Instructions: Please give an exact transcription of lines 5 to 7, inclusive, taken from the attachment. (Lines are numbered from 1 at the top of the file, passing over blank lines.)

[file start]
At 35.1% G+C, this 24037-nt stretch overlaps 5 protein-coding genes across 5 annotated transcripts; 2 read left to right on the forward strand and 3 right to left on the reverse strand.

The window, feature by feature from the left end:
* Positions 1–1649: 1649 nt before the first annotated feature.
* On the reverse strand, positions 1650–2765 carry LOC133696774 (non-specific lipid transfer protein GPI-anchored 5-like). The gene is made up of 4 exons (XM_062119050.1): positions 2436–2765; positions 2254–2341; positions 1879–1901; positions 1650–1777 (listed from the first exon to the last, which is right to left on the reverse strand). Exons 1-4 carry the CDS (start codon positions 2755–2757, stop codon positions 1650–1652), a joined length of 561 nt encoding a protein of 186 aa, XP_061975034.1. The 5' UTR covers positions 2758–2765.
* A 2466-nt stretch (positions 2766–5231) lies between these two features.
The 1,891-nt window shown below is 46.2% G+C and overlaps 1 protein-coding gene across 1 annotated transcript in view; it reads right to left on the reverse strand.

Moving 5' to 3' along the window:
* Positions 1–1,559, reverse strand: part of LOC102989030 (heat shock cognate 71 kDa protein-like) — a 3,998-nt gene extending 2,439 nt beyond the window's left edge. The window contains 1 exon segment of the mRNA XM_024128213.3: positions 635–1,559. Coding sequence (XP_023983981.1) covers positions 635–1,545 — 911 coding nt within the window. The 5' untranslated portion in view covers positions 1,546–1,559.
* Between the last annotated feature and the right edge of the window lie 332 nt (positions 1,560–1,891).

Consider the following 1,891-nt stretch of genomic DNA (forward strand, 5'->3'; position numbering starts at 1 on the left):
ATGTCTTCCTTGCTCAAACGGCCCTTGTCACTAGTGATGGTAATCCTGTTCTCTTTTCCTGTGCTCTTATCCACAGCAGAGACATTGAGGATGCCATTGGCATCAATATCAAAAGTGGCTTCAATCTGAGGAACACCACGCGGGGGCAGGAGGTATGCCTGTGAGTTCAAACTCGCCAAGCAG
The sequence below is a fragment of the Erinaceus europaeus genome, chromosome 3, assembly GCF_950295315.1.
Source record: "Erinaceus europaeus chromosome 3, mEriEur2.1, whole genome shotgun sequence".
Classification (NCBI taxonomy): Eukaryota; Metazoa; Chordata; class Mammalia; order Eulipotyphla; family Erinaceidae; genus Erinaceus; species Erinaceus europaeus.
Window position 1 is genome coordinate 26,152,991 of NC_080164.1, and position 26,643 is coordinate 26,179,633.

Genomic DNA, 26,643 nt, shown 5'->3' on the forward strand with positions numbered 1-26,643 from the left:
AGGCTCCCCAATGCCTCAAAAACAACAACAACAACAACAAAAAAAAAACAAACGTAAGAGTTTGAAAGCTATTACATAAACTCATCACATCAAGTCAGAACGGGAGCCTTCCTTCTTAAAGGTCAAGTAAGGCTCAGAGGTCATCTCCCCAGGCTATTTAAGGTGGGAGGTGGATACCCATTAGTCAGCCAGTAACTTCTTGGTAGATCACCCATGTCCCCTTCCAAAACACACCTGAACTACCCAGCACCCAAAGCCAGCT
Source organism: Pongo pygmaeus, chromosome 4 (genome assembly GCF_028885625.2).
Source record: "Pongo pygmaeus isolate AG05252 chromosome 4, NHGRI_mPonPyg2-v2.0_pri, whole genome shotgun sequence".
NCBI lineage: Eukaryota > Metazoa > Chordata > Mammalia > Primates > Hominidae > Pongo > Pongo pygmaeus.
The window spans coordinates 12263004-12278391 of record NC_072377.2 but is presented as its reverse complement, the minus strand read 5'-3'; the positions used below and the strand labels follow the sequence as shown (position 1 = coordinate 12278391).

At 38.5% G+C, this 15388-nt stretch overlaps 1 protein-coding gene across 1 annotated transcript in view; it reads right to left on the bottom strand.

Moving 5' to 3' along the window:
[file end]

* A 2466-nt stretch (positions 2766–5231) lies between these two features.
The 1,891-nt window shown below is 46.2% G+C and overlaps 1 protein-coding gene across 1 annotated transcript in view; it reads right to left on the reverse strand.

Moving 5' to 3' along the window: